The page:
Reading 'Frida Kahlo, Pain and Passion' set me up to look again at her photographs with more knowledge and to see her paintings with greater clarity. I am left wanting more and determined to track down a more in-depth biography than this slim volume of just 96 pages can provide but I recommend it highly as a beginners guide to the life and work of a remarkable woman.
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on 26 September 2009
This is an excellent book. With great Pictures. Tells the story of her life and gives an insight into the world of a free thinker. Fantastic price will make a lovely present. One could actually buy two one to keep and one to give away to an appreciative person.
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on 5 April 2001
Easy to read with just enough detail to give a taster of her unusual and magic approach to life and art. She triumphed over adversity, was before her time and is an inspiration to the untrained artist. You cannot help but want to reach for a paintbrush.
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on 21 June 2009
A good and well written book. Illustrations are good as well, even though the booksize is a bit on the small side to show the pictures in a good way.
Well worth reading.
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on 18 November 2014
Frida Kahlo has been an interest of mine since I was in school and studied her as part of my art course. She is such a fascinating woman and her work evokes such passion and feeling. If you are interested in learning more about her turbulent personal life, her involvement in politics and her art work, this is the book for you. Even if you have a good knowledge of her and her work, this book is so wonderfully detailed and laid out and even though I have been a huge fan of hers for years, I learned a lot. It provides a beautiful insight into her life. A perfect Sunday afternoon read. 100% recommended.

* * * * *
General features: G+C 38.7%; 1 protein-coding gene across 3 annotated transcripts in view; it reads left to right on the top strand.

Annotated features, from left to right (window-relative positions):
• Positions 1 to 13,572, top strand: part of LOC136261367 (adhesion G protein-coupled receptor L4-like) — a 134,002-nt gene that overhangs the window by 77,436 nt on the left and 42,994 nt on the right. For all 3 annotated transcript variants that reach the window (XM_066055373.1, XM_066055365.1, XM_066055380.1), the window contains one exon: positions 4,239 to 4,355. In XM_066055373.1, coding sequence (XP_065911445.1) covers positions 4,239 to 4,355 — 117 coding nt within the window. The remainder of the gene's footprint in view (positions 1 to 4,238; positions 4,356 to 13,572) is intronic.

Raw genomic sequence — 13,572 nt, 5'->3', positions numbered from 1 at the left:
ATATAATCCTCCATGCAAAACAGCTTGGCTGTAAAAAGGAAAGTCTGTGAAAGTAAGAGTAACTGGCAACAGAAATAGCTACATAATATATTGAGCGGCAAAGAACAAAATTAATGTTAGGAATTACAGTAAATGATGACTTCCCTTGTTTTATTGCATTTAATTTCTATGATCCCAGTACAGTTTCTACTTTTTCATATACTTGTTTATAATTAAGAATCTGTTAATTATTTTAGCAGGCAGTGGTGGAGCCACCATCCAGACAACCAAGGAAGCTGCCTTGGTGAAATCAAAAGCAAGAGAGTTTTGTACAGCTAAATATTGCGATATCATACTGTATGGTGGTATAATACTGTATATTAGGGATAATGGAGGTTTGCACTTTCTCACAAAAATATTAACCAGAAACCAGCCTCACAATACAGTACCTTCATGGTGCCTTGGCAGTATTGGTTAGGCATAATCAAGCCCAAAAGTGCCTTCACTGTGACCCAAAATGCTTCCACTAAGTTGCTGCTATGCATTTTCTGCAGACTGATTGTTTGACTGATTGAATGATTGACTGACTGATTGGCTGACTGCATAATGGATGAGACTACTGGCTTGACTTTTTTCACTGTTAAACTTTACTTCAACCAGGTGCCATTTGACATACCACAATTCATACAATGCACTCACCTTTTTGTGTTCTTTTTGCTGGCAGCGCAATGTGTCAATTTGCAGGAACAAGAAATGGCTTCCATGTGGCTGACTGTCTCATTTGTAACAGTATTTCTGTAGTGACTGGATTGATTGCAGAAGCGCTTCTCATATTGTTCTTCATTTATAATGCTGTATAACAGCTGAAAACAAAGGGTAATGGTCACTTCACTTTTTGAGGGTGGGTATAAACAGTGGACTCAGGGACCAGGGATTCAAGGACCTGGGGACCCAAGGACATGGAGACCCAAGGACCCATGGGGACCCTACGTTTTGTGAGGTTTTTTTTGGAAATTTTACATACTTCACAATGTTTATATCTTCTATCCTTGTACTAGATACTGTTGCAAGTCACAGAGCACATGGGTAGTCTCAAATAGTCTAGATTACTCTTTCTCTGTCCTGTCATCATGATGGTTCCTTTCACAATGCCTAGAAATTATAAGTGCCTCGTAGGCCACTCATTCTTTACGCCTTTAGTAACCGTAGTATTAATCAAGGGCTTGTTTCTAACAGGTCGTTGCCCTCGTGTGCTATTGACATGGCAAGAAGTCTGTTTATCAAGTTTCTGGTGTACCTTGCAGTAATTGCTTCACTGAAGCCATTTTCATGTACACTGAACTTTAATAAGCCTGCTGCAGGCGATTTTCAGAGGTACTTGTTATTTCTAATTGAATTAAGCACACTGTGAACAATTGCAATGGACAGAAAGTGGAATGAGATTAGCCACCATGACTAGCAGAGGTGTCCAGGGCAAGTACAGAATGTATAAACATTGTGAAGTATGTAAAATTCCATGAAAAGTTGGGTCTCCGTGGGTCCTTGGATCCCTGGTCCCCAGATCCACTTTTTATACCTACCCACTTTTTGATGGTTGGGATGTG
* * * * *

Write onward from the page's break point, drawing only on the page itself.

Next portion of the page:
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on 18 November 2013
Very good book, well illustrated.an ideal book if you want to know all about Freda Kahlo"s life.I will be buying another as a present .
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on 2 January 2014
It is a really great book.The perfect gift for each and every Frida's fan.Really interesting photos of her and her family.
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VINE VOICEon 19 May 2015
After watching the Bio-Pic "Frida" (2002), Director: Julie Taymor, based on the book "Frida : A Biography of Frida Kahlo by Hayden Herrera, I decided it wad time to read more of this Frida Kahlo (1907-1954) who married Diego Rivera and was an artist in her own write.

This book, "Frida Kahlo 1907-1954: Pain and Passion" by Andrea Kettenmann, Is a great and informative introduction to Kahlo, her art and the person behind the art. Not to sound shallow but the color reproductions and the photos are worth the purchase price on their own. However knowing what they are trying to portray always ads that extra meaning.

No matter what book or movie you buy this is an added must to your library and a different look at the life and times of Freda.
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on 6 June 2016
Frida Kahlo is over-rated and her and her husband Diego Rivera are only really rated because of their socialism or communism (and because she's a woman and there aren't a glut of women who are big artists). The far left will give anything to those that follow the cause and especially to anyone who put Trotsky up. She's a lousy draughtswoman and her paintings don't come across well in my opinion. 'nuff said